Piperacillin-tazobactam was the most active antibiotic against A. xylosoxydans, followed by meropenem, while ceftolozane-tazobactam and ceftazidime showed no activity (Table 1). None of the β-lactams tested was active against MDR S. maltophilia isolates (Table 1), which is consistent with previous results obtained for stains isolated from non-CF patients (9).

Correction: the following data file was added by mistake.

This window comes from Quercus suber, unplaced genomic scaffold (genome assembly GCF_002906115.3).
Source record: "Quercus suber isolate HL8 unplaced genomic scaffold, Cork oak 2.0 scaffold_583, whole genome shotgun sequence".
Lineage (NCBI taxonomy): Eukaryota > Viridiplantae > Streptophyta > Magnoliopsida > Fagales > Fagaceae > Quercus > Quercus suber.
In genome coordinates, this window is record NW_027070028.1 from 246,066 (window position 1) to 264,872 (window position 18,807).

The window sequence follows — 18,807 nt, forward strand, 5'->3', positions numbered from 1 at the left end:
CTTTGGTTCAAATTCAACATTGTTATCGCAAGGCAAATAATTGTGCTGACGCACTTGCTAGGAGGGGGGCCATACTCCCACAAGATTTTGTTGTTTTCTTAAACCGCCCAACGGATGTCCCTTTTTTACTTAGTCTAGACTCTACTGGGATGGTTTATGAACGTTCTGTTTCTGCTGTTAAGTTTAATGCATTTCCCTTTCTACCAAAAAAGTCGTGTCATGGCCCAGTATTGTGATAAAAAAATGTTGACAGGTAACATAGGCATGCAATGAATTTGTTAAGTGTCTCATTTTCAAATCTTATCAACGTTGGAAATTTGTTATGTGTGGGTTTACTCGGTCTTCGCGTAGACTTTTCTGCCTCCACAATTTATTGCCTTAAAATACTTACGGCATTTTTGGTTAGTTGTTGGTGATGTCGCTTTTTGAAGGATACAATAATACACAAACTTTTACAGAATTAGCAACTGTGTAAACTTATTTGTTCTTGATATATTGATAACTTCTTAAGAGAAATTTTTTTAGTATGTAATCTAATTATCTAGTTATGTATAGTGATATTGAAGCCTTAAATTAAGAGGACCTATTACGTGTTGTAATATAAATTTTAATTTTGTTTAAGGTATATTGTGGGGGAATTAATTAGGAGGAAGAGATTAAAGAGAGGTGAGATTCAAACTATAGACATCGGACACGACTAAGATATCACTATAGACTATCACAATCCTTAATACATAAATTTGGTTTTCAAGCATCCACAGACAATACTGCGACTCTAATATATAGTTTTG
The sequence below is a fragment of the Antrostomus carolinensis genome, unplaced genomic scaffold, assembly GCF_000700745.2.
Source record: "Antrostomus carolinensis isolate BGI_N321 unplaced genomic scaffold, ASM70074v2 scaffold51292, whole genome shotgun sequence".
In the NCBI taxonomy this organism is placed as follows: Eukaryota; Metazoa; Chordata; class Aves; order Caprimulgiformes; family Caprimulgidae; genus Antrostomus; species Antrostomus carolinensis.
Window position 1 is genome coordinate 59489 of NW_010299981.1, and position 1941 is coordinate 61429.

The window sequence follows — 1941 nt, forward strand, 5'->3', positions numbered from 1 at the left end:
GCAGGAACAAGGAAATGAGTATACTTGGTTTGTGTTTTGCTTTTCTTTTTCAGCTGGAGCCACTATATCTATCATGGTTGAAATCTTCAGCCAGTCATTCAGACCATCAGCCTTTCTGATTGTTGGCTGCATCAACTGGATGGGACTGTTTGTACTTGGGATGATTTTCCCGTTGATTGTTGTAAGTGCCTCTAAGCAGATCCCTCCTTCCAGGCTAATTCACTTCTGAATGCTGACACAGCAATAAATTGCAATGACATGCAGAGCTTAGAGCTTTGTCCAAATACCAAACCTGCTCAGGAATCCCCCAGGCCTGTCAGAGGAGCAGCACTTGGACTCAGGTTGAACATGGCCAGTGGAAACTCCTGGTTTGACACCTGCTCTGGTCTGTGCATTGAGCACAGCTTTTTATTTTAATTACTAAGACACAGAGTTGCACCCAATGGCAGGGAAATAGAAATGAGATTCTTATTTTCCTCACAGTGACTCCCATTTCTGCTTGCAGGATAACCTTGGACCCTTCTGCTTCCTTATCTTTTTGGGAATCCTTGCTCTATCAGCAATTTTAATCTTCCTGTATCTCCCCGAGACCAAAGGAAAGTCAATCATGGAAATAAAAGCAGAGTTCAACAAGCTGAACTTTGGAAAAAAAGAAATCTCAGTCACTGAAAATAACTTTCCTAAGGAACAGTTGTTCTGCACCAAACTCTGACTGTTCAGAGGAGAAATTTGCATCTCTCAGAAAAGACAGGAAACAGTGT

Considering the lower MICs of ceftolozane-tazobactam, in comparison with other antipseudomonal β-lactams, for P. aeruginosa, time-kill assays were performed to evaluate the bactericidal activity of ceftolozane-tazobactam against various P. aeruginosa isolates. The bactericidal activity of ceftolozane in combination with 4 μg/ml tazobactam was determined as described previously (17). Briefly, a bacterial suspension incubated overnight at 35°C in brain heart infusion broth (BHI-B) was diluted 1/1,000 in fresh BHI-B and incubated for 2 h at 35°C, with agitation, to reach a bacterial density of 105 to 106 CFU/ml. Antibiotics were added at concentrations corresponding to 4 or 8 times their MIC values, and cultures were incubated for 24 h at 35°C, with agitation. CFU counts were performed at 0, 2, 6, 8, and 24 h, using adequate dilutions plated on Mueller-Hinton (MH) agar. Antibiotic-free cultures were included as growth controls in all assays. Bactericidal activities of antipseudomonal β-lactam antibiotics (ceftolozane alone, ceftazidime, piperacillin-tazobactam, and meropenem) were compared with those of ceftolozane-tazobactam against the reference strain P. aeruginosa ATCC 27853. A complete bactericidal effect was defined as a ≥3-log10 decrease from the initial bacterial colony count. For the reference strain P. aeruginosa ATCC 27853 (ceftolozane-tazobactam MIC of 0.5 μg/ml), a complete bactericidal effect (defined as a ≥3-log10 decrease from the initial colony count) was observed 6 h after the addition of ceftolozane-tazobactam at both 4× MIC and 8× MIC (Fig. 1). Ceftolozane alone showed similar results, indicating that tazobactam did not improve the bactericidal activity of ceftolozane. Ceftazidime had comparable bactericidal activity. Meropenem achieved complete bactericidal activity more quickly, with a 3-log10 reduction at 8× MIC after 4 h, compared to approximately 6 to 7 h for the other compounds (Fig. 1B). No regrowth was observed within 24 h in the presence of ceftolozane, ceftolozane-tazobactam, or meropenem, while an increase in colony counts was observed with piperacillin-tazobactam, especially at 4× MIC.